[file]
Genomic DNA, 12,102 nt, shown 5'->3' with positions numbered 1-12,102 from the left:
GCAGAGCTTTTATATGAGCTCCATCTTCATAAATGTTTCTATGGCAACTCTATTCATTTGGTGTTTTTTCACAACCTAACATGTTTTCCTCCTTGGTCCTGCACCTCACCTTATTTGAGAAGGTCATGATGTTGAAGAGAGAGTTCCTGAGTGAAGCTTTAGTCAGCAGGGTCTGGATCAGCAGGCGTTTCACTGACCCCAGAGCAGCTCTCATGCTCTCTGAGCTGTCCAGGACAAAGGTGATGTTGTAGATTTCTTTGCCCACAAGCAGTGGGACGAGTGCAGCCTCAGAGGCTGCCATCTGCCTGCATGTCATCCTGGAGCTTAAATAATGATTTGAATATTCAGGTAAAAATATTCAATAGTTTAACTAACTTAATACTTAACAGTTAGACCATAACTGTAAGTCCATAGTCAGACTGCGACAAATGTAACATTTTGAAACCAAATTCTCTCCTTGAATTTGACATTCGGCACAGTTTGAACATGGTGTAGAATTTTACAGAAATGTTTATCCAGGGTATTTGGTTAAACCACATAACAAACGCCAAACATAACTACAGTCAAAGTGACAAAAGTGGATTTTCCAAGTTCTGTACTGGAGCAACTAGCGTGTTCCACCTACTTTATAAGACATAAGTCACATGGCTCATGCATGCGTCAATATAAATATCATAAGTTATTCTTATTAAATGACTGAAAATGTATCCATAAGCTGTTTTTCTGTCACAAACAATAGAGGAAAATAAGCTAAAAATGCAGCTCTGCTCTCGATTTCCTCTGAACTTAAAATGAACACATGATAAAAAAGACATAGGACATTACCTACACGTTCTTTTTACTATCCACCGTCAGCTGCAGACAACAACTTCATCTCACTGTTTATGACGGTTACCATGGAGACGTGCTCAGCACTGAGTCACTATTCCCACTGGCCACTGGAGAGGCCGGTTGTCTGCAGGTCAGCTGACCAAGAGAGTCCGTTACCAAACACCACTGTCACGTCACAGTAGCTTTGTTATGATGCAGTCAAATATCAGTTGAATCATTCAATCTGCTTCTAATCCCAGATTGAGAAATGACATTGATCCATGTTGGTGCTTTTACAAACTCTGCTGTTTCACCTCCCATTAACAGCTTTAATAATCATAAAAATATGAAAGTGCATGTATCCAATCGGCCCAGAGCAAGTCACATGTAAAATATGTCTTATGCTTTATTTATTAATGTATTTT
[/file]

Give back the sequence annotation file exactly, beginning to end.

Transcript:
Genomic DNA, 12,102 nt, shown 5'->3' with positions numbered 1-12,102 from the left:
GCAGAGCTTTTATATGAGCTCCATCTTCATAAATGTTTCTATGGCAACTCTATTCATTTGGTGTTTTTTCACAACCTAACATGTTTTCCTCCTTGGTCCTGCACCTCACCTTATTTGAGAAGGTCATGATGTTGAAGAGAGAGTTCCTGAGTGAAGCTTTAGTCAGCAGGGTCTGGATCAGCAGGCGTTTCACTGACCCCAGAGCAGCTCTCATGCTCTCTGAGCTGTCCAGGACAAAGGTGATGTTGTAGATTTCTTTGCCCACAAGCAGTGGGACGAGTGCAGCCTCAGAGGCTGCCATCTGCCTGCATGTCATCCTGGAGCTTAAATAATGATTTGAATATTCAGGTAAAAATATTCAATAGTTTAACTAACTTAATACTTAACAGTTAGACCATAACTGTAAGTCCATAGTCAGACTGCGACAAATGTAACATTTTGAAACCAAATTCTCTCCTTGAATTTGACATTCGGCACAGTTTGAACATGGTGTAGAATTTTACAGAAATGTTTATCCAGGGTATTTGGTTAAACCACATAACAAACGCCAAACATAACTACAGTCAAAGTGACAAAAGTGGATTTTCCAAGTTCTGTACTGGAGCAACTAGCGTGTTCCACCTACTTTATAAGACATAAGTCACATGGCTCATGCATGCGTCAATATAAATATCATAAGTTATTCTTATTAAATGACTGAAAATGTATCCATAAGCTGTTTTTCTGTCACAAACAATAGAGGAAAATAAGCTAAAAATGCAGCTCTGCTCTCGATTTCCTCTGAACTTAAAATGAACACATGATAAAAAAGACATAGGACATTACCTACACGTTCTTTTTACTATCCACCGTCAGCTGCAGACAACAACTTCATCTCACTGTTTATGACGGTTACCATGGAGACGTGCTCAGCACTGAGTCACTATTCCCACTGGCCACTGGAGAGGCCGGTTGTCTGCAGGTCAGCTGACCAAGAGAGTCCGTTACCAAACACCACTGTCACGTCACAGTAGCTTTGTTATGATGCAGTCAAATATCAGTTGAATCATTCAATCTGCTTCTAATCCCAGATTGAGAAATGACATTGATCCATGTTGGTGCTTTTACAAACTCTGCTGTTTCACCTCCCATTAACAGCTTTAATAATCATAAAAATATGAAAGTGCATGTATCCAATCGGCCCAGAGCAAGTCACATGTAAAATATGTCTTATGCTTTATTTATTAATGTATTTT